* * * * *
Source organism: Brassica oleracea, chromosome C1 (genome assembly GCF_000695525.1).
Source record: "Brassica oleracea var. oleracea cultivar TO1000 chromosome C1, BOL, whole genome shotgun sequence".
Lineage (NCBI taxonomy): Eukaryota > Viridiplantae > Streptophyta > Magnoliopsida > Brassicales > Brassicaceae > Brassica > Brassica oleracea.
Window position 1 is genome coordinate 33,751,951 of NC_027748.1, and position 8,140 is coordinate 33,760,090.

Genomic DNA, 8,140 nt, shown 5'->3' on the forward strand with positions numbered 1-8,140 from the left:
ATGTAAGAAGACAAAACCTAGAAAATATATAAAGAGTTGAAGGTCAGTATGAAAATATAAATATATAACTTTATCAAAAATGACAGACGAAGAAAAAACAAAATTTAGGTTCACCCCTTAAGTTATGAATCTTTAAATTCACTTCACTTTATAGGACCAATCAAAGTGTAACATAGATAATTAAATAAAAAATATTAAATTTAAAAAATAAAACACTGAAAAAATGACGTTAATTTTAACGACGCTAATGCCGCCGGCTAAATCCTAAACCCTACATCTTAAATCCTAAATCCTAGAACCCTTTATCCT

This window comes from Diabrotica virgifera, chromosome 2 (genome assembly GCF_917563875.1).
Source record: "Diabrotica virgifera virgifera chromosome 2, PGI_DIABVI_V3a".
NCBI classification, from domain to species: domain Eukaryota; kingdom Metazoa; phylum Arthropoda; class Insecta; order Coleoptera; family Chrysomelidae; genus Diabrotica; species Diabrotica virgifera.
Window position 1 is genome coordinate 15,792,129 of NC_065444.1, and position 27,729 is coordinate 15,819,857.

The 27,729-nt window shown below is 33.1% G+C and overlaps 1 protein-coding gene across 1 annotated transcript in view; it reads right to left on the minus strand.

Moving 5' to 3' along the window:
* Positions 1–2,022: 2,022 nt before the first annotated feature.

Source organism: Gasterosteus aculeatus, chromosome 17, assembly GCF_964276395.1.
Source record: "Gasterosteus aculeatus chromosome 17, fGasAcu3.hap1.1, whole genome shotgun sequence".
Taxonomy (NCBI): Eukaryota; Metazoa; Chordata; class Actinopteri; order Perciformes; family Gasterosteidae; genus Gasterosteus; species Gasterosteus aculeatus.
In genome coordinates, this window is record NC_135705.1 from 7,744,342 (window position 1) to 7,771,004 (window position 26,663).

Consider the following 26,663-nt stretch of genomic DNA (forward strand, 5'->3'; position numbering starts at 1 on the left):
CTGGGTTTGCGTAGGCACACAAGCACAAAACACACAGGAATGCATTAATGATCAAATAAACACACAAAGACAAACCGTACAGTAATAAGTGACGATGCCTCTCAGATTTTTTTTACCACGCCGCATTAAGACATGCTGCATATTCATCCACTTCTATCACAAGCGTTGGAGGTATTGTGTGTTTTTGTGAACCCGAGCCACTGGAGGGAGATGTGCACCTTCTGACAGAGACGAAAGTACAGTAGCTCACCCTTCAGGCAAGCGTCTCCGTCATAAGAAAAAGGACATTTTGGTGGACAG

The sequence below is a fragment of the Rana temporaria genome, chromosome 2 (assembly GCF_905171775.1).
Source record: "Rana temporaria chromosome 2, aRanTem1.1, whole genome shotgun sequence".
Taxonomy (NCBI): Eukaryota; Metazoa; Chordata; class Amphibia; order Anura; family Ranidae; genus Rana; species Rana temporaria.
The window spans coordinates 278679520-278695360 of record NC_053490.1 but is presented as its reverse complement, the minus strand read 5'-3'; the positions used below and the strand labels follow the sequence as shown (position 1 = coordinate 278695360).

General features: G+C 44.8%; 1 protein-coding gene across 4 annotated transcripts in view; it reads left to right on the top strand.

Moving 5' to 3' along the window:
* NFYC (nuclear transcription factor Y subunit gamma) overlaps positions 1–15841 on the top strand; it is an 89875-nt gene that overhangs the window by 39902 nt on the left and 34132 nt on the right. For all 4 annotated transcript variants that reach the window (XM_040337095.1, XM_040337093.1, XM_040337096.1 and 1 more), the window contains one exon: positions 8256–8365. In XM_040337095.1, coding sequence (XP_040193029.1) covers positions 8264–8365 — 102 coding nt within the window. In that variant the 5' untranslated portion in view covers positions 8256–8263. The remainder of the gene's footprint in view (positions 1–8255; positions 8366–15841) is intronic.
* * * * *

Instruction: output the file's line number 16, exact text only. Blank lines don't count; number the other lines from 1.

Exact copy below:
Taxonomy (NCBI): Eukaryota; Metazoa; Chordata; class Actinopteri; order Perciformes; family Gasterosteidae; genus Gasterosteus; species Gasterosteus aculeatus.